Hume rate trend ‘disturbing’

Hume Council (Damjan Janevski). 336543_02

Zoe Moffatt

Hume council has recorded a 60 per cent increase in rates owed since 2020, which a councillor has attributed to the Reserve Bank of Australia’s “apparent desire to crush working people”.

In a meeting on November 27, the council noted the quarterly finance report for the three months to September 30, which detailed an almost $12 million increase in rate arrears from the same time last year.

As of September 30, the value of rates outstanding was $54.50 million and at the same time last year it was $42.75 million.

But when the report was prepared on October 11, the value of the total rate arrears was $37.94 million.

Speaking to this increase, councillor Joseph Haweil said it is a very disturbing and worrying trend.

He said the June 30, 2020 period showed council’s rates arrears were at $17.2 million, and less than two months ago on October 11, the rates arrears was at $37.94 million.

“So in effect [this is] a 60 per cent increase between June 2020 and June 2023,” he said.

“I think in the figures that you see in the report and with some analysis across a number of years, there is a very disturbing and worrying trend that we are seeing playing out in Hume city.

“I want to associate myself… with the many thousands of residents suffering the burden of the crazy economic policy being played out in this country.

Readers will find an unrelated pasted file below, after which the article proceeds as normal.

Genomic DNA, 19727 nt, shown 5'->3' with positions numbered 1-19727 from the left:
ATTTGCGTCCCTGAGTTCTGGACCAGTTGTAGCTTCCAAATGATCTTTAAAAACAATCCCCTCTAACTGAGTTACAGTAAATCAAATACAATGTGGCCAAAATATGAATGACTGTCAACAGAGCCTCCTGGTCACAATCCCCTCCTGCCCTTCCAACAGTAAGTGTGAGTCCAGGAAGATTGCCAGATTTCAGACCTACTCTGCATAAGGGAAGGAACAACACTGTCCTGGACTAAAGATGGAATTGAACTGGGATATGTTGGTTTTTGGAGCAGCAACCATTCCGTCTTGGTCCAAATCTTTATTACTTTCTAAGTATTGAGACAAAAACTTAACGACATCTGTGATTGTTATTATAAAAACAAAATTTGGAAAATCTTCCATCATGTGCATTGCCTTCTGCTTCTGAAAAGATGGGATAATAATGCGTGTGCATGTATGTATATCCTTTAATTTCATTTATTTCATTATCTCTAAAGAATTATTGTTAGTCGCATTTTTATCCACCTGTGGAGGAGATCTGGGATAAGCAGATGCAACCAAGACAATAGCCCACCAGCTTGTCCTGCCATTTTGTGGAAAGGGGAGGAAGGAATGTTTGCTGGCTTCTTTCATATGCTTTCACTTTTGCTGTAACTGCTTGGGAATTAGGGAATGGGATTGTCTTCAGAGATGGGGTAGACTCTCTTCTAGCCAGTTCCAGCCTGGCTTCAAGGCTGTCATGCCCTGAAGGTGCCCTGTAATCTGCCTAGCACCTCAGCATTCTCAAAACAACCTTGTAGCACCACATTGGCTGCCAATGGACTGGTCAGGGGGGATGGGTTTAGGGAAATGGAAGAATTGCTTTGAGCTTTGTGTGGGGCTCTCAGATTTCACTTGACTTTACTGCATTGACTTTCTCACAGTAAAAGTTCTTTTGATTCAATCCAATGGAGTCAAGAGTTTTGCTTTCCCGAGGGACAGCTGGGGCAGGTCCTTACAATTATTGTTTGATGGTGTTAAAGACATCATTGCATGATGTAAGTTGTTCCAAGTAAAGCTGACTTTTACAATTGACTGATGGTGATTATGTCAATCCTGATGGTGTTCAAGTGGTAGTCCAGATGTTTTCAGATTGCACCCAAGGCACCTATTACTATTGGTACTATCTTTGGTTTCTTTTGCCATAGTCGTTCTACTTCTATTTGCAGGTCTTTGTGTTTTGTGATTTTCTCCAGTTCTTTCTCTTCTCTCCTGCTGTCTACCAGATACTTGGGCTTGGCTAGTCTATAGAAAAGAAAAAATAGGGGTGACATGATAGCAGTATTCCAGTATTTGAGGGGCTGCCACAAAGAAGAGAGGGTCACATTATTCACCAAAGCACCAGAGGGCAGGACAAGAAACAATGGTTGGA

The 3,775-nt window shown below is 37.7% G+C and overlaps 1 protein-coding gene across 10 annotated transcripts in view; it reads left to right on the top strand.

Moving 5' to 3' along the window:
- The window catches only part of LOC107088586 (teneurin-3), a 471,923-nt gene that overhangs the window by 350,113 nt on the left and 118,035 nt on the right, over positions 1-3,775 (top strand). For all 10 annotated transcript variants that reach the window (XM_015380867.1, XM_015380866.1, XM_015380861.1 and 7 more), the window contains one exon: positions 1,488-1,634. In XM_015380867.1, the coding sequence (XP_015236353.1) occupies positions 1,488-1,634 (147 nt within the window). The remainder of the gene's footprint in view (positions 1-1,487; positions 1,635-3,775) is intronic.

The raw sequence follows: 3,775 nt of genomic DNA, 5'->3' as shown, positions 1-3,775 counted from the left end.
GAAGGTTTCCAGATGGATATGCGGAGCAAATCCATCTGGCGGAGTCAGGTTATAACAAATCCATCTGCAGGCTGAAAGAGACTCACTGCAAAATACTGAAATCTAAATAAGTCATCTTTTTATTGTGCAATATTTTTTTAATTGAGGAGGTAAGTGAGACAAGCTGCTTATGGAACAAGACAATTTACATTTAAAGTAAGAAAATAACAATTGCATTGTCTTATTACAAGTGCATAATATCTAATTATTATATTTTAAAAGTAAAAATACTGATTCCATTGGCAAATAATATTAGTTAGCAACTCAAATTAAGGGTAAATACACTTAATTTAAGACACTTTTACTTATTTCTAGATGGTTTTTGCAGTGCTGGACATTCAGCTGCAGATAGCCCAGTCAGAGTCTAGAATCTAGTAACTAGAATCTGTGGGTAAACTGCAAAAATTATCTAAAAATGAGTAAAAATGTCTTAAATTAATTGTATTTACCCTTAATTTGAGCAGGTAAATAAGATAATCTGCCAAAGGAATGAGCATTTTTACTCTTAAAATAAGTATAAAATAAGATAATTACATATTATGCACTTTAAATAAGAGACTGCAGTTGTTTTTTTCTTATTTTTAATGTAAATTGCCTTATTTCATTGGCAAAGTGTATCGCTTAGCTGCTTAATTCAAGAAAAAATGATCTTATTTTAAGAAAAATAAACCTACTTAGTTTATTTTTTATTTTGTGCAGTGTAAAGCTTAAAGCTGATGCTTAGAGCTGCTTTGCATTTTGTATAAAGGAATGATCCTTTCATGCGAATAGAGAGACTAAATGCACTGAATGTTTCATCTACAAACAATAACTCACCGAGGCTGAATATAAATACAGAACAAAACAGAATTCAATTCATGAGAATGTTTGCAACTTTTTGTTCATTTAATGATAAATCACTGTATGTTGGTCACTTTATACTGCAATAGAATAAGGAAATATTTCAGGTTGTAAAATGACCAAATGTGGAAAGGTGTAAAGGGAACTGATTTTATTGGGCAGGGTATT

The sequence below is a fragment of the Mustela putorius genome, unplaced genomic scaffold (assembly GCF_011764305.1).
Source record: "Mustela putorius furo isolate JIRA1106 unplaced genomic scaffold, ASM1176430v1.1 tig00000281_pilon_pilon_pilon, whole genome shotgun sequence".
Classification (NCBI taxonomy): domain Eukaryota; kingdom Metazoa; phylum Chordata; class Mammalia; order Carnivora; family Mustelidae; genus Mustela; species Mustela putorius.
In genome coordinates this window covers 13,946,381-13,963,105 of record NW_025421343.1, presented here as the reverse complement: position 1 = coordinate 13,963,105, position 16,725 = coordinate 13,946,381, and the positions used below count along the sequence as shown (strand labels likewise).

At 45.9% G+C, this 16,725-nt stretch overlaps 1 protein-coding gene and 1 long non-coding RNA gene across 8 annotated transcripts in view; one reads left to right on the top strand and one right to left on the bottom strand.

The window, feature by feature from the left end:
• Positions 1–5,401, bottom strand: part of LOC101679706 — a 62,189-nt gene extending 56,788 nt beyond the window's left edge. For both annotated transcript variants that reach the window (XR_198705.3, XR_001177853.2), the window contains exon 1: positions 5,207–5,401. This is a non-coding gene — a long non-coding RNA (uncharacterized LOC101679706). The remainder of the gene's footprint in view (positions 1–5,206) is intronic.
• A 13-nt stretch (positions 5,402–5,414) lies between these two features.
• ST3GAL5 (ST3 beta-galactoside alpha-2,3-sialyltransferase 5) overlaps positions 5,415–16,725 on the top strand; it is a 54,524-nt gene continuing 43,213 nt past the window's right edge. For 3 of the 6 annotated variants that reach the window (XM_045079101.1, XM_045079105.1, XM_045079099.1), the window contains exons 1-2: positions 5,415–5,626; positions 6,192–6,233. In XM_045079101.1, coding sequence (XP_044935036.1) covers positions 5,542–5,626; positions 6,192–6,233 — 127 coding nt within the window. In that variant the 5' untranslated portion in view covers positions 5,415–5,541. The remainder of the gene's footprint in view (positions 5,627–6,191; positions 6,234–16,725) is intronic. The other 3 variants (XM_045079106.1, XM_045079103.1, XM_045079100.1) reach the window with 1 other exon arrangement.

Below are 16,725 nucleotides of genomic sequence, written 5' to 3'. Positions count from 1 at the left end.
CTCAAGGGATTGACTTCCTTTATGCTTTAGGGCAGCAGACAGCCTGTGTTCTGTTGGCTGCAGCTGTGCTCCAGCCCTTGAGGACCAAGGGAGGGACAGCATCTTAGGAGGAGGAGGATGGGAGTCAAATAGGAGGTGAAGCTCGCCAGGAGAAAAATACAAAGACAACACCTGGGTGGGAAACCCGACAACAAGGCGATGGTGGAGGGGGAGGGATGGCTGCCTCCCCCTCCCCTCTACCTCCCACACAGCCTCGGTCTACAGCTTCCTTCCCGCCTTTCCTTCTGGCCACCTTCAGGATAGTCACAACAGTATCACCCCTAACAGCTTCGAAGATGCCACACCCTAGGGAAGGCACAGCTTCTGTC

“[This is] through the Reserve Bank and its apparent desire to crush working people in order to achieve the economic outcomes it wishes to achieve.”

Cr Haweil said he expects to see the rates arrears trend continue to grow, and he thinks the council “now must enter a phase to play [its] part in inflation reduction”.

“Which is to manage the amount of money we’re putting out there and also to consider what impact infrastructure spending… has had on inflation in this country,“ he said.

“I know there are very very many thousands of families in Hume city that are suffering today. I for one intend to continue raising my voice against this monetary policy in this country.”

An RBA spokesperson said they cannot comment on why the council has increased rates.

In June the then RBA governor Philip Lowe said high inflation is corrosive and damages the economy.

“It erodes the value of money and savings, puts pressure on household budgets, makes it harder for businesses to plan and distorts investment,” he said.

“It makes us all poorer and hurts people on low incomes the most.”